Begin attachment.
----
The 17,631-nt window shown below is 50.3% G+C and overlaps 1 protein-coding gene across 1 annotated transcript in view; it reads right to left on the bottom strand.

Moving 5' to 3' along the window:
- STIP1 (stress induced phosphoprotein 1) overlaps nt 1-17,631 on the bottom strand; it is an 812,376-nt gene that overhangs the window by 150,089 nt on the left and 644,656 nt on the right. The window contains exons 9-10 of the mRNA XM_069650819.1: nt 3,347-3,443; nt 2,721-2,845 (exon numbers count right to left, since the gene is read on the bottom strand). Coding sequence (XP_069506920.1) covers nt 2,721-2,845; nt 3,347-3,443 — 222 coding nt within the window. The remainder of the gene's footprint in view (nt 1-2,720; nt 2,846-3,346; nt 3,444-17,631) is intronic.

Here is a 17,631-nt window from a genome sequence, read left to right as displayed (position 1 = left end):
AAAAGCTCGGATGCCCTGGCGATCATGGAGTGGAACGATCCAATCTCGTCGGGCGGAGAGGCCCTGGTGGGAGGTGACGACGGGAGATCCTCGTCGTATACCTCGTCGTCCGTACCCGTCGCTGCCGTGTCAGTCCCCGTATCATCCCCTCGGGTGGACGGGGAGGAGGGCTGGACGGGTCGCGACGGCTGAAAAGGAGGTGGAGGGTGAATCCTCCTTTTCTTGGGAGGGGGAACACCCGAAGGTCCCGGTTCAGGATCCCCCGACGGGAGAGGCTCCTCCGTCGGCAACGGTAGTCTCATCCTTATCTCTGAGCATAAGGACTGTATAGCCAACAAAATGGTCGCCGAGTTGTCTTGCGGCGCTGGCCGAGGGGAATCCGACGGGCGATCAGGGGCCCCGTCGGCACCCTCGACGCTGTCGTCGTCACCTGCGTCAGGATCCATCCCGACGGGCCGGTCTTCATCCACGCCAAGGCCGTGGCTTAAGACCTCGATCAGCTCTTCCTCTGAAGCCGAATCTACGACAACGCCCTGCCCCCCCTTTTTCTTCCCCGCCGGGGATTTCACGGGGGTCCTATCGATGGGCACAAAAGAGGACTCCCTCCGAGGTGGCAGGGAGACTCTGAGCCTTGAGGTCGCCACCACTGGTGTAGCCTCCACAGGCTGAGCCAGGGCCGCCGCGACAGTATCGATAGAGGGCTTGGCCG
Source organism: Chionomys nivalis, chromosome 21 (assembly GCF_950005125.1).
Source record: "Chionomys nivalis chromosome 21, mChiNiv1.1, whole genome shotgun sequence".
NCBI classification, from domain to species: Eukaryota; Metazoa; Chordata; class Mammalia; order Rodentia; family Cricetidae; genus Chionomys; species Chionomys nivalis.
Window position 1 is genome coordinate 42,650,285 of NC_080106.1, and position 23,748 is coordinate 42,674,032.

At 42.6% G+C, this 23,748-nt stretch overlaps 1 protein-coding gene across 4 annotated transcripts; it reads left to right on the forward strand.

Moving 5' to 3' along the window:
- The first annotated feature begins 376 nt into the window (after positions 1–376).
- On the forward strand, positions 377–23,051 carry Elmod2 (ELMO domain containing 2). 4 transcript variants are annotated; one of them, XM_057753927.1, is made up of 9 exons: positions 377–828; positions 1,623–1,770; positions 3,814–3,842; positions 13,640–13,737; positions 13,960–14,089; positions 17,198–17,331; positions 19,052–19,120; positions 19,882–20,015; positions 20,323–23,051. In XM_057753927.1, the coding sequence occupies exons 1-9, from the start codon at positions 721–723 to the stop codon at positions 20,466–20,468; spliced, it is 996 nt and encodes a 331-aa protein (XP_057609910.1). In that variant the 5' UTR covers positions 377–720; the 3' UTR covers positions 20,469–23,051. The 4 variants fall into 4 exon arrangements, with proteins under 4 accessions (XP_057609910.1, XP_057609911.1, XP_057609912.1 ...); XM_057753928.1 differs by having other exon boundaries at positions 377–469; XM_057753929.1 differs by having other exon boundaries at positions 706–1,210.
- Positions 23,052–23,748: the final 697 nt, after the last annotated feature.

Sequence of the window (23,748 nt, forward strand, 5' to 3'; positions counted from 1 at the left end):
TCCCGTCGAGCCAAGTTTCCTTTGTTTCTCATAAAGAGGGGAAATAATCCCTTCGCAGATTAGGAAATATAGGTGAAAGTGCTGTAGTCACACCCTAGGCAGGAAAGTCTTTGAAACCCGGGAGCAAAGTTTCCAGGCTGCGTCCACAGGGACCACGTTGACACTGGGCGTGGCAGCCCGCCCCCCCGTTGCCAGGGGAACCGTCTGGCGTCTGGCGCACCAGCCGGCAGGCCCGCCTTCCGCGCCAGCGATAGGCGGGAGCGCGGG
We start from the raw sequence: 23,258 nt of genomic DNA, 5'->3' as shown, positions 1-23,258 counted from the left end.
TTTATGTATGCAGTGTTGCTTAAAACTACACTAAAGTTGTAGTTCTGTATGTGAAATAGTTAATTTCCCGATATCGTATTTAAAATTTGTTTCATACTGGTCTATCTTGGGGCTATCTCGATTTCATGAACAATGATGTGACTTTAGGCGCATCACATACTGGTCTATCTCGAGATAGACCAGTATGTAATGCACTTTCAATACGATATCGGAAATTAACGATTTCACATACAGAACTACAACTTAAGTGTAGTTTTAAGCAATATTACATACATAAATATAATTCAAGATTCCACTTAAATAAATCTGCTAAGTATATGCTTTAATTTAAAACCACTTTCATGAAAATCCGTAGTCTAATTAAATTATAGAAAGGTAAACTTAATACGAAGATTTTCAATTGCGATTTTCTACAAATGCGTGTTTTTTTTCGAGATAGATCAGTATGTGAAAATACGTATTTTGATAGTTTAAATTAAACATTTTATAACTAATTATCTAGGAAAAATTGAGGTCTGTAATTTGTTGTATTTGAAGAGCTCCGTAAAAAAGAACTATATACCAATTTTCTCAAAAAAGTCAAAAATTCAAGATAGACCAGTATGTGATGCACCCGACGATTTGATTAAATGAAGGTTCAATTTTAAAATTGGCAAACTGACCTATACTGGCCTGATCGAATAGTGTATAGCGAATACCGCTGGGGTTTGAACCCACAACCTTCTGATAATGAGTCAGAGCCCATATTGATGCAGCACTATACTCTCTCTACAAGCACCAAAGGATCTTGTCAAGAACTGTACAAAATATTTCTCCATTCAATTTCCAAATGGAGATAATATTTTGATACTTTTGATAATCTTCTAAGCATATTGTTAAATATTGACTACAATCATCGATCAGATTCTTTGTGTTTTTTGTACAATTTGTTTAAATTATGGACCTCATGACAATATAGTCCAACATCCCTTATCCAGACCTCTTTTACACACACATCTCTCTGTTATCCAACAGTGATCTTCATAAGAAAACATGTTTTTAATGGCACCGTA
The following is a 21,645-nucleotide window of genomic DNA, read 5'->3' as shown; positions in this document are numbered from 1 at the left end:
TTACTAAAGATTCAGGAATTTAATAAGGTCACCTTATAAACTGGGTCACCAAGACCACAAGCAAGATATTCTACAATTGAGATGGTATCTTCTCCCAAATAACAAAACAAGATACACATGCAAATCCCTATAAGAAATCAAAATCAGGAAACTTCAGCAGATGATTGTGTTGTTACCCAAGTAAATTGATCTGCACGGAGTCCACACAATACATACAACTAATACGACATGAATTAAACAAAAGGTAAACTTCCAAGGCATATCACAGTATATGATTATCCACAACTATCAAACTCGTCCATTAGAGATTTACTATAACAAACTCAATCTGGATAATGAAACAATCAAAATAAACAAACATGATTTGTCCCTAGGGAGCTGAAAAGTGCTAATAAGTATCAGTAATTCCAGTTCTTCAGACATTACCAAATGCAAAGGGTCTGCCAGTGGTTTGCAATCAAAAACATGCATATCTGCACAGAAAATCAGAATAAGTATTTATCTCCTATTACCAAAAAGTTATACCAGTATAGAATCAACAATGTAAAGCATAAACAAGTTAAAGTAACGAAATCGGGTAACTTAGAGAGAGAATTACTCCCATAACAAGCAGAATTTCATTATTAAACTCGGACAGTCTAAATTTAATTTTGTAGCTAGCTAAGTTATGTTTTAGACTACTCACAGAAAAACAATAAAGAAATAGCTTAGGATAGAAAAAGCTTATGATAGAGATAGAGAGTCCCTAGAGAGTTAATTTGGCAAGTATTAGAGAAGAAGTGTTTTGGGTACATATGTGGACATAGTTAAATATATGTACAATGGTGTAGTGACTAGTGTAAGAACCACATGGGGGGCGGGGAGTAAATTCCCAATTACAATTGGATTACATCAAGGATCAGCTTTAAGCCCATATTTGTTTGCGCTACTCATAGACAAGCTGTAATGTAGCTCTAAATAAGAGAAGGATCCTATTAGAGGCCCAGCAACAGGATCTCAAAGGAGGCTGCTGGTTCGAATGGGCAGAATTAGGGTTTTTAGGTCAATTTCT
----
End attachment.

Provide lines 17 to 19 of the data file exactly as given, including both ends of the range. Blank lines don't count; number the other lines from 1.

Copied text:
We start from the raw sequence: 23,258 nt of genomic DNA, 5'->3' as shown, positions 1-23,258 counted from the left end.
TTTATGTATGCAGTGTTGCTTAAAACTACACTAAAGTTGTAGTTCTGTATGTGAAATAGTTAATTTCCCGATATCGTATTTAAAATTTGTTTCATACTGGTCTATCTTGGGGCTATCTCGATTTCATGAACAATGATGTGACTTTAGGCGCATCACATACTGGTCTATCTCGAGATAGACCAGTATGTAATGCACTTTCAATACGATATCGGAAATTAACGATTTCACATACAGAACTACAACTTAAGTGTAGTTTTAAGCAATATTACATACATAAATATAATTCAAGATTCCACTTAAATAAATCTGCTAAGTATATGCTTTAATTTAAAACCACTTTCATGAAAATCCGTAGTCTAATTAAATTATAGAAAGGTAAACTTAATACGAAGATTTTCAATTGCGATTTTCTACAAATGCGTGTTTTTTTTCGAGATAGATCAGTATGTGAAAATACGTATTTTGATAGTTTAAATTAAACATTTTATAACTAATTATCTAGGAAAAATTGAGGTCTGTAATTTGTTGTATTTGAAGAGCTCCGTAAAAAAGAACTATATACCAATTTTCTCAAAAAAGTCAAAAATTCAAGATAGACCAGTATGTGATGCACCCGACGATTTGATTAAATGAAGGTTCAATTTTAAAATTGGCAAACTGACCTATACTGGCCTGATCGAATAGTGTATAGCGAATACCGCTGGGGTTTGAACCCACAACCTTCTGATAATGAGTCAGAGCCCATATTGATGCAGCACTATACTCTCTCTACAAGCACCAAAGGATCTTGTCAAGAACTGTACAAAATATTTCTCCATTCAATTTCCAAATGGAGATAATATTTTGATACTTTTGATAATCTTCTAAGCATATTGTTAAATATTGACTACAATCATCGATCAGATTCTTTGTGTTTTTTGTACAATTTGTTTAAATTATGGACCTCATGACAATATAGTCCAACATCCCTTATCCAGACCTCTTTTACACACACATCTCTCTGTTATCCAACAGTGATCTTCATAAGAAAACATGTTTTTAATGGCACCGTA
The following is a 21,645-nucleotide window of genomic DNA, read 5'->3' as shown; positions in this document are numbered from 1 at the left end: